Loboc is a 4th municipal income class municipality in the province of Bohol, Philippines. It is 25 kilometres (16 mi) east of Tagbilaran. According to the 2015 census, it has a population of 15,993. In the 2016 electoral roll, it had 11,472 registered voters.
Loboc is known for its lunch cruises along the scenic and winding Loboc River. Tourists also come to see the tarsier, a small nocturnal animal with large red eyes. It is one of the world's smallest primates. The Loboc Children's Choir has won numerous competitions both domestic and international.
Until the 2013 earthquake portions of the Loboc Church complex (specifically parts of what became the convent or priests' residence) were amongst the oldest standing ecclesiastical structures in Bohol province. The earthquake also damaged the lunch cruise Docking Port, and some damage to the pedestrian river bridge and its passenger elevator.
At the end of 2014, Tropical storm Seniang passed directly over the Loboc river area. Although the winds were relatively low strength, Seniang brought with it a lot of rainfall. This caused the river to burst its banks in several places: the entire poblacion main plaza was flooded, including the town hall; many of the lunch cruise boats were damaged; and the accumulated debris of the church was disturbed and some washed away. It was fortunate that the new replacement bridge across the river had been completed just a few weeks before, allowing traffic to reach Tagbilaran via Sikatuna because the Loay interior road was damaged and impassable.
Since pre-Hispanic times, Loboc has always been an inland market village where produce from the sea was bartered for the agricultural goods of the upland regions. It is said to be the domain of Sigala, another chief of Bohol, whose contemporary, Sikatuna, made the famous Blood Compact with Miguel López de Legazpi in 1565.
In 1596, the Jesuit Fr Juan de Torres came to Loboc from Baclayon to found the second Christian settlement on the island. After the traumatic Moro raid on Baclayon on 26 October 1600, the Jesuit missionaries decided to move the center of their missionary activities to the inland village of Loboc. By 1602, Loboc became a parish, making it the oldest on the island. To the Jesuits, Loboc was the "Residencia Boholana", where their local superior resided. It remained so until the middle of the 18th century when the exigencies of the times forced to them to move once more to Baclayon.
Around 1604, the Jesuits established a "Seminario-Colegio" or boarding school for native boys. This school laid the foundation of the musical culture of the town. Today the name Loboc is synonymous with musical acumen.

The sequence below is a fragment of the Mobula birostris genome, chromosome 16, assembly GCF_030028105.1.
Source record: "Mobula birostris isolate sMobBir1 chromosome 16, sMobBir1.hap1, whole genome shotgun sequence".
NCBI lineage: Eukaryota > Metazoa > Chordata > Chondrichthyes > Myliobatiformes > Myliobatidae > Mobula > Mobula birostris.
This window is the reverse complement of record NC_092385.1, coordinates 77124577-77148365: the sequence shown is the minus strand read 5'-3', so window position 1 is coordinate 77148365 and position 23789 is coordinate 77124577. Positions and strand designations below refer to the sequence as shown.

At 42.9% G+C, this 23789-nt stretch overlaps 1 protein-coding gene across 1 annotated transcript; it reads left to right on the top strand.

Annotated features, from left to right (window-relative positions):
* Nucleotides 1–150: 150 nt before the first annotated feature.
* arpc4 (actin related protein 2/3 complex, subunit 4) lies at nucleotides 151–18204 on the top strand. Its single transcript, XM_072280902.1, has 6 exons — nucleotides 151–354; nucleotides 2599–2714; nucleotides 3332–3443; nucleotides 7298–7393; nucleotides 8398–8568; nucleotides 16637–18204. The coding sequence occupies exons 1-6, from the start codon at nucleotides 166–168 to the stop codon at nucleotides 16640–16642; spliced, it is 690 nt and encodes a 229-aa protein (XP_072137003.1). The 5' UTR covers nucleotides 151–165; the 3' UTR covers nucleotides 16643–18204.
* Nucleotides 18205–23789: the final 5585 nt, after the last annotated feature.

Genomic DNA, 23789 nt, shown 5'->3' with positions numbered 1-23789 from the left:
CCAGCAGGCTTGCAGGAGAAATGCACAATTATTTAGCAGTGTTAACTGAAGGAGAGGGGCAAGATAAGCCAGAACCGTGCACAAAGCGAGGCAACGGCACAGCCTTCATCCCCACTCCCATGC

The Loboc Church is one of the most beautiful in the entire province. The first stone church was built in 1602. It was destroyed by fire in 1638 and its replacement built beside the site of the older one. This is the church presently standing, a fine example of the Jesuit colonial architecture of the 18th century.
After the expulsion of the Jesuits in 1768, the Augustinian Recollects took over and renovated the unfinished structure. They were responsible for the free-standing bell tower, the arcade façade, the mortuary chapel, the heavy stone buttresses and the unique three-storey convent built into the fabric of the Jesuit-built 17th century church.
Two saintly figures lived and were buried in Loboc church: Fr Alonso Humanes SJ whose grave became the object of pilgrimages after his death in 1633, and the native boy, Miguel Ayatumo, a student of the Seminario Colegio, who died in the odor of sanctity at the age of sixteen in 1609. Contemporary Jesuit records speak glowingly of this "Aloysius Gonzaga" of Bohol.
Loboc Church contains a lot of interesting treasures. Among these are the decorative stone carvings and friezes on the exterior walls; a relief of St. Ignatius Loyola in polychrome stucco hidden behind the main altar, seven ancient retablos from both the Jesuit and Recollect periods; ceiling murals executed in the 1920s by Cebuano artists Ray Francia and Canuto Avila, one depicting the miracle of Our Lady of Guadalupe, the town's secondary patron, during the great flood of 1876; carved wooden cornices and decorative corbels shaped as gargoyles or mythical animals.
Much of the early history of Bohol was made around the town and church of Loboc. It would not be an understatement to say that to know Loboc is to understand the entire drama of Bohol history. At present, Loboc church is deteriorating, ignored by tourists and visitors and continually threatened by the annual flood that has already robbed it of its ancient records and other priceless relics. The church was severely damaged by the 2013 Bohol earthquake, and the tropical storm Seniang at the end of 2014 washed away most of the remains waiting for repair.
In 1942 Japanese troops occupied Loboc. In 1945, Loboc was liberated by the Philippine Commonwealth Army troops of the 81st & 83rd Infantry Division together with the Boholano guerrillas at the end in World War II.
Loboc comprises 28 barangays:
In the 2016 electoral roll, it had 11,472 registered voters, meaning that 72% of the population are aged 18 and over.